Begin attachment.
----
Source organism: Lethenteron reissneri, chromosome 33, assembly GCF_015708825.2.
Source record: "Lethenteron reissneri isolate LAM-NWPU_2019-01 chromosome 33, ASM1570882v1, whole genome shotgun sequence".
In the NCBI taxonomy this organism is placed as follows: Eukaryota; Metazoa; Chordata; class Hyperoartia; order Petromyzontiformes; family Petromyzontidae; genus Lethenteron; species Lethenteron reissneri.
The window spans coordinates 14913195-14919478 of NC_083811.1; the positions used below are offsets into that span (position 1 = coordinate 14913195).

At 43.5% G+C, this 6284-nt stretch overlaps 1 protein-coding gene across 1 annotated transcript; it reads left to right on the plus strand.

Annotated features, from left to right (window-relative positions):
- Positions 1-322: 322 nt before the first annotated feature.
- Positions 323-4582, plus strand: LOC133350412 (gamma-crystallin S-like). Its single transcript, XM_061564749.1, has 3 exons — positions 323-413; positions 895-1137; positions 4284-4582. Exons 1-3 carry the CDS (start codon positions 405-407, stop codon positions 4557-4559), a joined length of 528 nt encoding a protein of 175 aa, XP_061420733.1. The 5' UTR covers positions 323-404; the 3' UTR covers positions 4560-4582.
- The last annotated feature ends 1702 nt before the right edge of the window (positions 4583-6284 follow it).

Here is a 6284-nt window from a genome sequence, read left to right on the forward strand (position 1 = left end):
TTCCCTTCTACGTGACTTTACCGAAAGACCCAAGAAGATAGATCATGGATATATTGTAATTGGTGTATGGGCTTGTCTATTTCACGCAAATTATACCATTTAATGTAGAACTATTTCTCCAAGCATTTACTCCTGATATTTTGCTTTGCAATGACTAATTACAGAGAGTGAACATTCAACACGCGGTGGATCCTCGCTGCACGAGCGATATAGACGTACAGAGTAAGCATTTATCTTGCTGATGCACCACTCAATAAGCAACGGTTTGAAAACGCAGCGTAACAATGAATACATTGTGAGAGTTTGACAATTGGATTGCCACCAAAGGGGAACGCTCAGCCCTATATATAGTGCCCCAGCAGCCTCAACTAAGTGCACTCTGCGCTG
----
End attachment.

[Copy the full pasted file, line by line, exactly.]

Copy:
Source organism: Lethenteron reissneri, chromosome 33, assembly GCF_015708825.2.
Source record: "Lethenteron reissneri isolate LAM-NWPU_2019-01 chromosome 33, ASM1570882v1, whole genome shotgun sequence".
In the NCBI taxonomy this organism is placed as follows: Eukaryota; Metazoa; Chordata; class Hyperoartia; order Petromyzontiformes; family Petromyzontidae; genus Lethenteron; species Lethenteron reissneri.
The window spans coordinates 14913195-14919478 of NC_083811.1; the positions used below are offsets into that span (position 1 = coordinate 14913195).

At 43.5% G+C, this 6284-nt stretch overlaps 1 protein-coding gene across 1 annotated transcript; it reads left to right on the plus strand.

Annotated features, from left to right (window-relative positions):
- Positions 1-322: 322 nt before the first annotated feature.
- Positions 323-4582, plus strand: LOC133350412 (gamma-crystallin S-like). Its single transcript, XM_061564749.1, has 3 exons — positions 323-413; positions 895-1137; positions 4284-4582. Exons 1-3 carry the CDS (start codon positions 405-407, stop codon positions 4557-4559), a joined length of 528 nt encoding a protein of 175 aa, XP_061420733.1. The 5' UTR covers positions 323-404; the 3' UTR covers positions 4560-4582.
- The last annotated feature ends 1702 nt before the right edge of the window (positions 4583-6284 follow it).

Here is a 6284-nt window from a genome sequence, read left to right on the forward strand (position 1 = left end):
TTCCCTTCTACGTGACTTTACCGAAAGACCCAAGAAGATAGATCATGGATATATTGTAATTGGTGTATGGGCTTGTCTATTTCACGCAAATTATACCATTTAATGTAGAACTATTTCTCCAAGCATTTACTCCTGATATTTTGCTTTGCAATGACTAATTACAGAGAGTGAACATTCAACACGCGGTGGATCCTCGCTGCACGAGCGATATAGACGTACAGAGTAAGCATTTATCTTGCTGATGCACCACTCAATAAGCAACGGTTTGAAAACGCAGCGTAACAATGAATACATTGTGAGAGTTTGACAATTGGATTGCCACCAAAGGGGAACGCTCAGCCCTATATATAGTGCCCCAGCAGCCTCAACTAAGTGCACTCTGCGCTG